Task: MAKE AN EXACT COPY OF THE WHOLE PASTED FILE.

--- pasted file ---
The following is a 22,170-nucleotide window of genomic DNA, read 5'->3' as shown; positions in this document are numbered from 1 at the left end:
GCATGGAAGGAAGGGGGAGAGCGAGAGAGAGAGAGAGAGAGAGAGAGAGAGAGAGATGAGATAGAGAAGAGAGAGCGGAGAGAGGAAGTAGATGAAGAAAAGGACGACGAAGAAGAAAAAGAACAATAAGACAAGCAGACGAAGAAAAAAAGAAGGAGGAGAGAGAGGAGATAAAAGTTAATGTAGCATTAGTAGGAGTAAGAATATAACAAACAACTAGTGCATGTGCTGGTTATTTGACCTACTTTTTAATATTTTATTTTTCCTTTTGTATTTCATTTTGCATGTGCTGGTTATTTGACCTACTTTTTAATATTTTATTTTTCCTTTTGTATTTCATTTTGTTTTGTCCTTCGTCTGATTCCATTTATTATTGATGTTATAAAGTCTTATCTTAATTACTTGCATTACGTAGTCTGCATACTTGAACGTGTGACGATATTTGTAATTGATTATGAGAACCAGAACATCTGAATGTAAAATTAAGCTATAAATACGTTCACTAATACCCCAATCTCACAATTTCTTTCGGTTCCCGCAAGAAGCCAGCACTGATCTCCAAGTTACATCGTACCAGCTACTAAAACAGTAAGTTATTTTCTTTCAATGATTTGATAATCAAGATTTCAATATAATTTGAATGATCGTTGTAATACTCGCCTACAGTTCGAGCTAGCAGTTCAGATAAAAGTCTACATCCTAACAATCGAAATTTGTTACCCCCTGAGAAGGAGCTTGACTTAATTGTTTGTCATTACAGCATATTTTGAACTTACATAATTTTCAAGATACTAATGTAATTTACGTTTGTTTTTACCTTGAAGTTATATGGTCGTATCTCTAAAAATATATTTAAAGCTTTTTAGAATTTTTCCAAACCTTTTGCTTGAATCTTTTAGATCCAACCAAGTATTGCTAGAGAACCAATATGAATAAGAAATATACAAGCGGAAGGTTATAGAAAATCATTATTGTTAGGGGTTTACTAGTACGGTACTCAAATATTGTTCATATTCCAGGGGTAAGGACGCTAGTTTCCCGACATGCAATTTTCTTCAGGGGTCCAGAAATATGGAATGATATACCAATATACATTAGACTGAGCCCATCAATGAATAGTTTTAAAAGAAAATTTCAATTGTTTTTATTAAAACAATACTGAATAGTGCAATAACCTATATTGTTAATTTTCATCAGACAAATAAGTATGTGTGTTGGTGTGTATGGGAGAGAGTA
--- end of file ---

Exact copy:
The following is a 22,170-nucleotide window of genomic DNA, read 5'->3' as shown; positions in this document are numbered from 1 at the left end:
GCATGGAAGGAAGGGGGAGAGCGAGAGAGAGAGAGAGAGAGAGAGAGAGAGAGAGATGAGATAGAGAAGAGAGAGCGGAGAGAGGAAGTAGATGAAGAAAAGGACGACGAAGAAGAAAAAGAACAATAAGACAAGCAGACGAAGAAAAAAAGAAGGAGGAGAGAGAGGAGATAAAAGTTAATGTAGCATTAGTAGGAGTAAGAATATAACAAACAACTAGTGCATGTGCTGGTTATTTGACCTACTTTTTAATATTTTATTTTTCCTTTTGTATTTCATTTTGCATGTGCTGGTTATTTGACCTACTTTTTAATATTTTATTTTTCCTTTTGTATTTCATTTTGTTTTGTCCTTCGTCTGATTCCATTTATTATTGATGTTATAAAGTCTTATCTTAATTACTTGCATTACGTAGTCTGCATACTTGAACGTGTGACGATATTTGTAATTGATTATGAGAACCAGAACATCTGAATGTAAAATTAAGCTATAAATACGTTCACTAATACCCCAATCTCACAATTTCTTTCGGTTCCCGCAAGAAGCCAGCACTGATCTCCAAGTTACATCGTACCAGCTACTAAAACAGTAAGTTATTTTCTTTCAATGATTTGATAATCAAGATTTCAATATAATTTGAATGATCGTTGTAATACTCGCCTACAGTTCGAGCTAGCAGTTCAGATAAAAGTCTACATCCTAACAATCGAAATTTGTTACCCCCTGAGAAGGAGCTTGACTTAATTGTTTGTCATTACAGCATATTTTGAACTTACATAATTTTCAAGATACTAATGTAATTTACGTTTGTTTTTACCTTGAAGTTATATGGTCGTATCTCTAAAAATATATTTAAAGCTTTTTAGAATTTTTCCAAACCTTTTGCTTGAATCTTTTAGATCCAACCAAGTATTGCTAGAGAACCAATATGAATAAGAAATATACAAGCGGAAGGTTATAGAAAATCATTATTGTTAGGGGTTTACTAGTACGGTACTCAAATATTGTTCATATTCCAGGGGTAAGGACGCTAGTTTCCCGACATGCAATTTTCTTCAGGGGTCCAGAAATATGGAATGATATACCAATATACATTAGACTGAGCCCATCAATGAATAGTTTTAAAAGAAAATTTCAATTGTTTTTATTAAAACAATACTGAATAGTGCAATAACCTATATTGTTAATTTTCATCAGACAAATAAGTATGTGTGTTGGTGTGTATGGGAGAGAGTA